My name is Tom Gates, and thanks so much for visiting my blog. As you can probably tell, this blog is about my adventures teaching ESL in South Korea and judo, my favorite pastime. I came to South Korea in August of 2011 and it's been an eye opening, fun, challenging, roller coaster of an experience to say the least. Unlike most people who travel abroad to teach English, I decided to come here later in life. At one point in my life I was seriously considering travelling to Japan or Korea to teach English as a way to train in the sport I love so dearly - judo. I was a year out of college. 15 years later, and thanks to an economic downturn, I decided to take the opportunity to travel abroad and teach. Though now it's a lot less to practice judo, I am finding that being a little older has made a big difference in how I appreciate the little things and weather the difficulties that come with doing this sort of thing. I still joined a local judo school and take time to make videos for my Youtube channel dealing with all things Korea and even some judo to boot.
I was born and raised in New Hampshire in the United States. My mother is Korean and father is English descent. Being of mixed heritage has helped me to see and appreciate both cultures. I spent 8 years in NYC as well, and having many Korean friends also gave me a more vivid look into the "Korean" side of me. However, nothing really prepared me for coming to Korea. It is not like back in NYC where you can drive a few blocks and be in a completely different ethnic neighborhood. Everyone here is Korean - everywhere. And they all speak Korean. Very little English is actually spoken in most parts of Korea - even in the large cities like Busan where I live.
Living in Korea will be an eye opening experience for anyone. Some people love it. Some want to turn around and get back on the plane. I love it. It is just so cool to be living in a completely foreign culture, trying to learn about food, culture and what's appropriate.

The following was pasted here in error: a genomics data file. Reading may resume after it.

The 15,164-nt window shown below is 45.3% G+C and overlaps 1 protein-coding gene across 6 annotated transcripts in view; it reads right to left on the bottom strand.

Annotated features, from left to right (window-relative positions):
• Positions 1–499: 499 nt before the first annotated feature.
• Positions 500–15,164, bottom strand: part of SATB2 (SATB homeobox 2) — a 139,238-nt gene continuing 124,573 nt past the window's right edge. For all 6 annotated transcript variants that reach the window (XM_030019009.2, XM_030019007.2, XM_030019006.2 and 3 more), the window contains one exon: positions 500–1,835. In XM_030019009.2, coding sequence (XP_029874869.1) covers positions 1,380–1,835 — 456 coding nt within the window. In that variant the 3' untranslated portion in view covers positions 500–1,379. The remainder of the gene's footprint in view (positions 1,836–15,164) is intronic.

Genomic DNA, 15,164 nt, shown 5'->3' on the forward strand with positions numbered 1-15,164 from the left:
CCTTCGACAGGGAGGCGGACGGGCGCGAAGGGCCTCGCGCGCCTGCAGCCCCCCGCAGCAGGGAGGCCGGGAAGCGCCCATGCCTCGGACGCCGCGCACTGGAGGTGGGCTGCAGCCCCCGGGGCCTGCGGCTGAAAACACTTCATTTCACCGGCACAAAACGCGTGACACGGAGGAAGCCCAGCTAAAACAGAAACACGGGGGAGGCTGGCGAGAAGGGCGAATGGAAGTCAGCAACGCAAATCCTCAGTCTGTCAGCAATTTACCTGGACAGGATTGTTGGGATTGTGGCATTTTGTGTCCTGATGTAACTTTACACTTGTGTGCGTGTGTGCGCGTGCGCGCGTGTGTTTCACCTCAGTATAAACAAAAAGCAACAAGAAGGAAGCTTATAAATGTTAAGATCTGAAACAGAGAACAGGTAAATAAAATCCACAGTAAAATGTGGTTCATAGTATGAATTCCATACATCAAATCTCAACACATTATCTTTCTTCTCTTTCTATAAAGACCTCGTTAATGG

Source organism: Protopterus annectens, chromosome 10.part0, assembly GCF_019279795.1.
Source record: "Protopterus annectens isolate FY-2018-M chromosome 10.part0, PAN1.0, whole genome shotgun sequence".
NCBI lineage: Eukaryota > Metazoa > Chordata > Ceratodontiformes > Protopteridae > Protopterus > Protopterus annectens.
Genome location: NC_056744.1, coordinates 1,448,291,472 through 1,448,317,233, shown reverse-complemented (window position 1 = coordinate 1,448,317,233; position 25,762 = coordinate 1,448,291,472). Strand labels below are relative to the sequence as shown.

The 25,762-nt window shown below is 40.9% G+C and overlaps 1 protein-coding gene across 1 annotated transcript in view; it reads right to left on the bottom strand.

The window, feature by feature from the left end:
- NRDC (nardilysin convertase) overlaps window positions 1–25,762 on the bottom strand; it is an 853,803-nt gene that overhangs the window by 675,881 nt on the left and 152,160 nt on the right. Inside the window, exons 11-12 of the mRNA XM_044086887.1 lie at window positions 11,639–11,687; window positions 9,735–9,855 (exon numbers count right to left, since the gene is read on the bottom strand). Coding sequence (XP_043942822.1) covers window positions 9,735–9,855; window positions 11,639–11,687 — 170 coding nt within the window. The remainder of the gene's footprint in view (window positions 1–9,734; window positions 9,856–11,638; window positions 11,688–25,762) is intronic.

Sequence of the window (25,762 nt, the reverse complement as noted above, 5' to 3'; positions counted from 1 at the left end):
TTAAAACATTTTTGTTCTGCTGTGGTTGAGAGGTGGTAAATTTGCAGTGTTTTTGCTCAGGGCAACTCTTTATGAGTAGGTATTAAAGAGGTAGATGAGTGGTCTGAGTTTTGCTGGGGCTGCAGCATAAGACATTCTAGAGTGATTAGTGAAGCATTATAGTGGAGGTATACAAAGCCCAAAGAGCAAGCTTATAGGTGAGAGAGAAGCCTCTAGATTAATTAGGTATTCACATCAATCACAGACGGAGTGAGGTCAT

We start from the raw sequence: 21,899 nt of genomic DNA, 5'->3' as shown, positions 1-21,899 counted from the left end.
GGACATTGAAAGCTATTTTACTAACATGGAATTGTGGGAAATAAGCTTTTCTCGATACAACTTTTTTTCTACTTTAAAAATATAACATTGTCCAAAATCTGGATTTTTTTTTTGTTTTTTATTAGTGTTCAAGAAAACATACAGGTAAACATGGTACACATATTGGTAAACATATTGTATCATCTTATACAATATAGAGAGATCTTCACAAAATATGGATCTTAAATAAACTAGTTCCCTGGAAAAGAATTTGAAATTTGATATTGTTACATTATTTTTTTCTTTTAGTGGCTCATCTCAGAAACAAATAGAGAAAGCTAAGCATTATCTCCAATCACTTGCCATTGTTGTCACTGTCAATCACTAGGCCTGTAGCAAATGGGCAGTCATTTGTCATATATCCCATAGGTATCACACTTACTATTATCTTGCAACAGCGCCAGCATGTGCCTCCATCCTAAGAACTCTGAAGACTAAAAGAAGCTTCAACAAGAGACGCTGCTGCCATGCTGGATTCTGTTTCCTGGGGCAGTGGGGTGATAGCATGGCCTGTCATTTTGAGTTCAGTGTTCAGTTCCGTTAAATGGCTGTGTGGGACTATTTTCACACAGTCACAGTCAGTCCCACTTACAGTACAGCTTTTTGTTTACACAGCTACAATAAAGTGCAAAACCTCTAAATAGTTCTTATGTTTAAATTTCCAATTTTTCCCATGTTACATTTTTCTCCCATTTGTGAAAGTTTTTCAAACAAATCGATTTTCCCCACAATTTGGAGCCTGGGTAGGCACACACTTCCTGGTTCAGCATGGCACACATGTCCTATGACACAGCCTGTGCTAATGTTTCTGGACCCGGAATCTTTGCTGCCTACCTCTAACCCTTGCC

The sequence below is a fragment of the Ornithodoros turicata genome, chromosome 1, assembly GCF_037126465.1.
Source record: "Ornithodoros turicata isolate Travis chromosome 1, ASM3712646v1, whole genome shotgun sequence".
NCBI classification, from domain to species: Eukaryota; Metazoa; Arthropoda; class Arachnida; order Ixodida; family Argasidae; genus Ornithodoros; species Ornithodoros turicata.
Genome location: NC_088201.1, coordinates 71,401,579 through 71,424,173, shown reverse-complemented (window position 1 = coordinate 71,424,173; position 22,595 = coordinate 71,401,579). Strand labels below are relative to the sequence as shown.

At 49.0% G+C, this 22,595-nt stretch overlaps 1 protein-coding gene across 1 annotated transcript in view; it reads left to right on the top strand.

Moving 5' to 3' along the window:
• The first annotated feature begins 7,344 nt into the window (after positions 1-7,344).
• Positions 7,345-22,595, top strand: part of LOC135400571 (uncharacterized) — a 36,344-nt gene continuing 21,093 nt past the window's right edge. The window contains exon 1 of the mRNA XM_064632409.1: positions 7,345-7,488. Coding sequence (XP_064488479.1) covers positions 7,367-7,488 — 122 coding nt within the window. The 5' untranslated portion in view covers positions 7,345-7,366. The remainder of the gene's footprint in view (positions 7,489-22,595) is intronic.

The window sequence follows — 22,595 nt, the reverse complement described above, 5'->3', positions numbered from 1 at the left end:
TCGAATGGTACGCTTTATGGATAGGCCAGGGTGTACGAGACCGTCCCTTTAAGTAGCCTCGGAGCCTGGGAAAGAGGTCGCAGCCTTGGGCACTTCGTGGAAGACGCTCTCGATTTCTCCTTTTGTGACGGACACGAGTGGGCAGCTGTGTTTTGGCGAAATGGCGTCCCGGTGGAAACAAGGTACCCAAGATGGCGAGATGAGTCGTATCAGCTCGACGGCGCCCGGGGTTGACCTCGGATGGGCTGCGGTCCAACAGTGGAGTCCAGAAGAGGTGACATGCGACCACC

Being in this region of the world also gives you the opportunity to travel to other countries in Asia without too much difficulty. The countries are very close and you already have the documentation needed to cross borders.
|At Mount Fuji|
|The Kodokan Judo Institute|
|Cherry blossoms in Gwangali Beach|
Having said that, the attractions and splendor of Busan does indeed pale in comparison to the most important thing here. Something I didn't really think I would embrace as much as I have. That is the students. It goes without saying that Korea boasts the elite students in the world without exception. Korea is serious about education and no resource is left out to ensure the future prosperity of the country through the investment in their youth. All that aside though, their proficiency in math is not what has made me appreciate the students as much as I have. As a whole, they are highly respectful, genuinely compassionate, and a pleasure to be around and know. I don't know how long my time in Korea will be, but I am seeing that I will miss the students the most.
The teachers also really helped to make my time here enjoyable to no end. My boss, and senior English teacher at my all girl's middle school has gone to extreme ends to help me find my way and make Korea my new home.
|Science, Art and Math in English class|
My hope for anyone who reads this blog, is to convey my very experiences and emotions in a way that makes it real for you to.
If you're teetering on the edge of whether to travel or not, you should just do it. One year goes by so quickly. You may, however, find yourselves looking for ways to make last forever.
Thanks for reading the Red Dragon Diaries. I hope to see you here someday.